TV Review: Hunter's humanity sparkles in uplifting 'Grace'
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Starring: Holly Hunter.
A religious-themed series that takes up where "Joan of Arcadia" and "Highway to Heaven" left off, TNT's excellent "Saving Grace" is a welcome TV newcomer.
"Grace" (10 p.m. tomorrow) is a tougher show than "Joan" or "Highway," and some God-fearing viewers will disapprove of the protagonist's behavior. Holly Hunter stars as hugely cynical police detective Grace Hanadarko, who drinks too much, smokes too much and has too much casual sex.
After driving drunk and running down a man, a tobacco-chewing angel named Earl (Leon Rippy, "Deadwood") appears to Grace and gives her a second chance. The dead guy is alive again, and Grace's car is no longer smashed up. Grace, a real spitfire, demands answers from Earl, but he deflects her, saying, "I give you the answers, there's no room for faith."
The heart of this spiritually-tinged show is a police procedural, giving TNT its second Southern-fried crime solver after Kyra Sedgwick in "The Closer."
Regardless of whether you see "Saving Grace" as a "Closer" rip-off, it's undeniably stronger from the outset than "The Closer" was at its start, though "Grace" does sometimes suffer from police cases that wrap up too neatly.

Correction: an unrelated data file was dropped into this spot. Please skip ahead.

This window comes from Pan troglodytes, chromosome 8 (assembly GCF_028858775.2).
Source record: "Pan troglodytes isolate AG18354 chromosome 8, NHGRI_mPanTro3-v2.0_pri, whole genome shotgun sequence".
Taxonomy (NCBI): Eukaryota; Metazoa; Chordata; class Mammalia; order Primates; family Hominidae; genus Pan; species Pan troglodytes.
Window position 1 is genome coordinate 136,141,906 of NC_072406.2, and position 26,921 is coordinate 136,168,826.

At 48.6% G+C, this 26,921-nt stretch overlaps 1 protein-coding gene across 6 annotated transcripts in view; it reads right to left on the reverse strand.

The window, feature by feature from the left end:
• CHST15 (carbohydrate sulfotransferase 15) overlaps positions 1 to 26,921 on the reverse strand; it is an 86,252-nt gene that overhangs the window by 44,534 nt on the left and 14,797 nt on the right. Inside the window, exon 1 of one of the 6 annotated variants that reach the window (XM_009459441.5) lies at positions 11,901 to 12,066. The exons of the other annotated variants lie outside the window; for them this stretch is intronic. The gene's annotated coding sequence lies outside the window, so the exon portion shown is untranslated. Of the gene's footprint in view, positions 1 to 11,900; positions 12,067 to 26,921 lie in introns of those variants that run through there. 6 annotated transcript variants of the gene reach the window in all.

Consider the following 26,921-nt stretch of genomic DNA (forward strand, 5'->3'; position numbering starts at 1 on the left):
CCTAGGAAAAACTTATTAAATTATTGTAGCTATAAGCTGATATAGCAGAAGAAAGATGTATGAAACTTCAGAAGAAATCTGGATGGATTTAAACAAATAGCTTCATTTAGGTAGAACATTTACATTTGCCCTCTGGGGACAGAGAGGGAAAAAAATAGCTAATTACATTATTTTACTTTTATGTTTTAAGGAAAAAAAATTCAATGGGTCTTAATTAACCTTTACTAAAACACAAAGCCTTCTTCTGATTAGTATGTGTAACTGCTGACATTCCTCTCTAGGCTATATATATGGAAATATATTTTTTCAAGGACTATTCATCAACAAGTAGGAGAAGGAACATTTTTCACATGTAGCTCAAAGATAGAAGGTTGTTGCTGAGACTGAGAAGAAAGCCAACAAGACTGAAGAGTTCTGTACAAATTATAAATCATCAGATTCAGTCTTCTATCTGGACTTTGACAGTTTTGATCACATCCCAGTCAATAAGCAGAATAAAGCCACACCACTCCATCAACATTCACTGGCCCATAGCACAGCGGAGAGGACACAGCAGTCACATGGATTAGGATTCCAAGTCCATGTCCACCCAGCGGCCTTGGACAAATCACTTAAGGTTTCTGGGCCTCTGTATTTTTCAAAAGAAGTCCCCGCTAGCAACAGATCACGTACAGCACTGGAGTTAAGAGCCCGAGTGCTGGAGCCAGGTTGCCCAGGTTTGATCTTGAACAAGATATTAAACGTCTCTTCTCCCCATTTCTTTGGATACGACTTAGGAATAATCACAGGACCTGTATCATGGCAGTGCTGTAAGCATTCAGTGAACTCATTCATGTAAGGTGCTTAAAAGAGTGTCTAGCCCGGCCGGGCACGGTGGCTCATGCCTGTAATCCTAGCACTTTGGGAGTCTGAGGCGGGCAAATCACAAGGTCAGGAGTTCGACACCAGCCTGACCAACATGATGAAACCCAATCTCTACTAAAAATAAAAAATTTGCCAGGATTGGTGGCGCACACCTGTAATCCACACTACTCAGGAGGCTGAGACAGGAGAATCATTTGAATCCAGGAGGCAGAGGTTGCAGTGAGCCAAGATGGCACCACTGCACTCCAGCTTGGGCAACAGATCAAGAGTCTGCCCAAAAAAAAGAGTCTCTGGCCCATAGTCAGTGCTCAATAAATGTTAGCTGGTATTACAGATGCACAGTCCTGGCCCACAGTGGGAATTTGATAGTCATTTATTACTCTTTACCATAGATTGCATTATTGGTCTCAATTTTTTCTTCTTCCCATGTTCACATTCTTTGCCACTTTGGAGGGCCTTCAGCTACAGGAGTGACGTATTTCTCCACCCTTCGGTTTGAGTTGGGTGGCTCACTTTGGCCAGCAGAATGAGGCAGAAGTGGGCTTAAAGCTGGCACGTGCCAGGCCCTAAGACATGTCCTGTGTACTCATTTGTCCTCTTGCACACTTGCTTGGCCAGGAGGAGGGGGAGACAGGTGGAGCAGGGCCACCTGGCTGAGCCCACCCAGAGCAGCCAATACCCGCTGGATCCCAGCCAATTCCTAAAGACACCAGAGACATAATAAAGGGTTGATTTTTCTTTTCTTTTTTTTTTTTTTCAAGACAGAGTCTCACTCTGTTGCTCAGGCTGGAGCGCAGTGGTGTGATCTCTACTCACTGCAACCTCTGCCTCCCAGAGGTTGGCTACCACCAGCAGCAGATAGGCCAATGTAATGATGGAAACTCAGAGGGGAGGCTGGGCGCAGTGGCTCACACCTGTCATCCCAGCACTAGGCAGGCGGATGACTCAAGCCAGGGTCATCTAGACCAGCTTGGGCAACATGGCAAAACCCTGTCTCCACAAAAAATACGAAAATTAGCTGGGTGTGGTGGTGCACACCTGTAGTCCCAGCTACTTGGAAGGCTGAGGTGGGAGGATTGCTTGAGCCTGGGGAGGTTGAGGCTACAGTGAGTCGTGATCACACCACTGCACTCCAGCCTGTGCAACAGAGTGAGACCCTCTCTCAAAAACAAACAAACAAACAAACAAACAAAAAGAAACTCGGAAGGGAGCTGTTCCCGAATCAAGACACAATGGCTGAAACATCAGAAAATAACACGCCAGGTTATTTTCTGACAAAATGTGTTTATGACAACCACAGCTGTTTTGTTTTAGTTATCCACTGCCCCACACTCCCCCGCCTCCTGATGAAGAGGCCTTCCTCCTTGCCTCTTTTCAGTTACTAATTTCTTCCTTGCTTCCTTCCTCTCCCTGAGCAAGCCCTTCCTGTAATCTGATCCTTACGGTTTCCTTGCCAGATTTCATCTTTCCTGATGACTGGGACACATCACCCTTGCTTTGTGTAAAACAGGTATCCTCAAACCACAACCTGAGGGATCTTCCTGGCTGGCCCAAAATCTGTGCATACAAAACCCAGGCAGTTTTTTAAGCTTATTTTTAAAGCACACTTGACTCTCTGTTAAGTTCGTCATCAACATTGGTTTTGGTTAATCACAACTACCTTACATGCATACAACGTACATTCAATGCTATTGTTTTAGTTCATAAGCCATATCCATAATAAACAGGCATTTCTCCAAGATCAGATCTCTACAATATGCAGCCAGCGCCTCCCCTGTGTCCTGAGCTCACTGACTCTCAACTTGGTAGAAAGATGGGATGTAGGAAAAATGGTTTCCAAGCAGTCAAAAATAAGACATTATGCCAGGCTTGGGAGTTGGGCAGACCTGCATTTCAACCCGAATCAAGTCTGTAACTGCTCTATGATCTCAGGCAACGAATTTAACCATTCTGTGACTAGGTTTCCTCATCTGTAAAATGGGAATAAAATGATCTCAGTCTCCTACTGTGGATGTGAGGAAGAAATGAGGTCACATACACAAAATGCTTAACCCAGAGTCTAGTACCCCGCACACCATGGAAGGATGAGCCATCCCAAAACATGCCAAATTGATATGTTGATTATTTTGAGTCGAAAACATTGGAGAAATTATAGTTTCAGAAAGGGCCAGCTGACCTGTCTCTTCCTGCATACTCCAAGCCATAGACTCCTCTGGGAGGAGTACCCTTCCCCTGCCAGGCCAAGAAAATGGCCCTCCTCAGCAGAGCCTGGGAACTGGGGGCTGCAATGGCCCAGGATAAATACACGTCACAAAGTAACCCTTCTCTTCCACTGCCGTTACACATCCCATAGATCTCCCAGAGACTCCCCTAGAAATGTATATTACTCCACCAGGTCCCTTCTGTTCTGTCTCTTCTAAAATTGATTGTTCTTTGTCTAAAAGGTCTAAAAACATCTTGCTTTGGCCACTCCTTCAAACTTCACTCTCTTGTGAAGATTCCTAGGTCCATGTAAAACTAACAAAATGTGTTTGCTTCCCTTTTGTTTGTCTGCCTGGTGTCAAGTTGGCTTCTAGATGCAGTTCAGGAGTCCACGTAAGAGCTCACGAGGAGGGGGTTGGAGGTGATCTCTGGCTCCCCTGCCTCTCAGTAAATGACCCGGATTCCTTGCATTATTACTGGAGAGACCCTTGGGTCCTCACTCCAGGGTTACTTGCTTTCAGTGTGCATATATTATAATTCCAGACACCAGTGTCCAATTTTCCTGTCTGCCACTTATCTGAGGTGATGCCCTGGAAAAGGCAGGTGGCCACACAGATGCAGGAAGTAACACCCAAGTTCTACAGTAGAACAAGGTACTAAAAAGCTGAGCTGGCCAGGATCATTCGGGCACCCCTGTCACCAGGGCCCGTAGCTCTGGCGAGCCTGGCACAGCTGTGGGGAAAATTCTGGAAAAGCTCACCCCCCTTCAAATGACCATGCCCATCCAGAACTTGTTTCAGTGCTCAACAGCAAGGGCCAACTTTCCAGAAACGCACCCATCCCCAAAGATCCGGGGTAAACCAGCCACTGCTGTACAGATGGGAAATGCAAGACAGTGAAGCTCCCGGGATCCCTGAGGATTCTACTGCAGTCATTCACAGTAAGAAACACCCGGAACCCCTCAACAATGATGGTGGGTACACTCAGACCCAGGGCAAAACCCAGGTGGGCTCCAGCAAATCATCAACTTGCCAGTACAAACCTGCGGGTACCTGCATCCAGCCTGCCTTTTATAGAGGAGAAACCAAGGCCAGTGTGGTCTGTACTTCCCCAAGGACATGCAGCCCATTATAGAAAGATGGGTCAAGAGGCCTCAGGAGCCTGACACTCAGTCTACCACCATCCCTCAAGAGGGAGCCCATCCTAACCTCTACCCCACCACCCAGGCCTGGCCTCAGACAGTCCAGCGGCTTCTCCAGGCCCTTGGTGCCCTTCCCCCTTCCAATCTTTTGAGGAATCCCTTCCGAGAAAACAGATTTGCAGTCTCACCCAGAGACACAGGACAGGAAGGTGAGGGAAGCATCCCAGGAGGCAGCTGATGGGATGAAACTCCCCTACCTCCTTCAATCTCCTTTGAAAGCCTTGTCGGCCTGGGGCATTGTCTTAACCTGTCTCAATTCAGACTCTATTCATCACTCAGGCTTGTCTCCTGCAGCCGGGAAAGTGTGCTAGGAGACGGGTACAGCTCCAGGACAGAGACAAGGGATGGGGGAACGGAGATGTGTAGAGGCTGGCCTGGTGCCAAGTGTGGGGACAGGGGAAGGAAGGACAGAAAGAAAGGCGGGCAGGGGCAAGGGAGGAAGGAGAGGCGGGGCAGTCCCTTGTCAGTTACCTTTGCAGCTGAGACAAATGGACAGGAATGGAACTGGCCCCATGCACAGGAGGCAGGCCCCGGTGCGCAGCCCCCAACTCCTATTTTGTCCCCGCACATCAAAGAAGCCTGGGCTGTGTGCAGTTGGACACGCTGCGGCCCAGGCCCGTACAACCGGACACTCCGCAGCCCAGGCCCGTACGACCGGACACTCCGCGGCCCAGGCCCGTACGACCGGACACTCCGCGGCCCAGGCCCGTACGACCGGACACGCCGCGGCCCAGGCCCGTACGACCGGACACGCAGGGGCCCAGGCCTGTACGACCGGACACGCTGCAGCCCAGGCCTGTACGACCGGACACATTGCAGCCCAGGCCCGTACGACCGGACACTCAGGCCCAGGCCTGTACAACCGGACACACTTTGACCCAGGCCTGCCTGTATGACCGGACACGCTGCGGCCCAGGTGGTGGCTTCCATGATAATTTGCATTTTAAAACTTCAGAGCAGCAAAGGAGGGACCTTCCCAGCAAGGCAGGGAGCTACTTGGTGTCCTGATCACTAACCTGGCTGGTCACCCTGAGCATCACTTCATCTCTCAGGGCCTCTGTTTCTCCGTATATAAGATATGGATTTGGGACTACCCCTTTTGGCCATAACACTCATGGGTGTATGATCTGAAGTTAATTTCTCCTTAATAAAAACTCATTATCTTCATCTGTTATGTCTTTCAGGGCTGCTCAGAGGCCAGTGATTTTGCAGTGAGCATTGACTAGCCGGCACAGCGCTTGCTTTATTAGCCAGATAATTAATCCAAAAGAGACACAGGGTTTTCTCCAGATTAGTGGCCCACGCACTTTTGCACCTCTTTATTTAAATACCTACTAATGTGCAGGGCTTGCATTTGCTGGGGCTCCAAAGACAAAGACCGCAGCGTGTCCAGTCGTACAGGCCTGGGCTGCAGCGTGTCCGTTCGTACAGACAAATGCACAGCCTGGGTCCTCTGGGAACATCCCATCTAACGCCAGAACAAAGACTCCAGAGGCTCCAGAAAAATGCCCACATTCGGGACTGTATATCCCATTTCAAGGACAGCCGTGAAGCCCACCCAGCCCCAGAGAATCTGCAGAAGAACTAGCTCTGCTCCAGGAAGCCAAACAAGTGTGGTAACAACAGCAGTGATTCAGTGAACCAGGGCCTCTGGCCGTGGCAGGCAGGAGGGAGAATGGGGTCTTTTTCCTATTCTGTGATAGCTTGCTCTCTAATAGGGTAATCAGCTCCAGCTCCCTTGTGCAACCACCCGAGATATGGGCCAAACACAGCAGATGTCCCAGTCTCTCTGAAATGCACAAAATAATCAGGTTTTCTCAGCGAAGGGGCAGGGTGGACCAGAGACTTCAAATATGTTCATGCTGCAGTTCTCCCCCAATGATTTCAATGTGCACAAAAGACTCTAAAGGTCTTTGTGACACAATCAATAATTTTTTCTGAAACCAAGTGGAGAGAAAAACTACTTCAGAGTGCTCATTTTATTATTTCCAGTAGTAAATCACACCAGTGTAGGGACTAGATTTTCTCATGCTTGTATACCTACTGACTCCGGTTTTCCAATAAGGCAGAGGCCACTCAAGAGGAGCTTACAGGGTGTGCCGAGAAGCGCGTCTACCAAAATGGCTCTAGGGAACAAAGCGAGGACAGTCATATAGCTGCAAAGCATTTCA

Hunter, a graduate of Carnegie Mellon University, excels at playing this damaged character, and she's aided by strong performances from Laura San Giacomo ("Just Shoot Me") as her more religious lab technician friend and Kenneth Johnson (Lem on "The Shield") as a likable love interest.
Writer/creator Nancy Miller ("Any Day Now") imbues the show with touches both subtle -- Grace has an elderly, harmless peeping-tom neighbor -- and a little overwrought -- the show is set in Oklahoma, so of course Grace's sister died in the 1995 Oklahoma City federal office building bombing -- but the divine "Grace" still offers stronger characters and better stories than many other summer series.
First Published July 20, 2007 11:17 am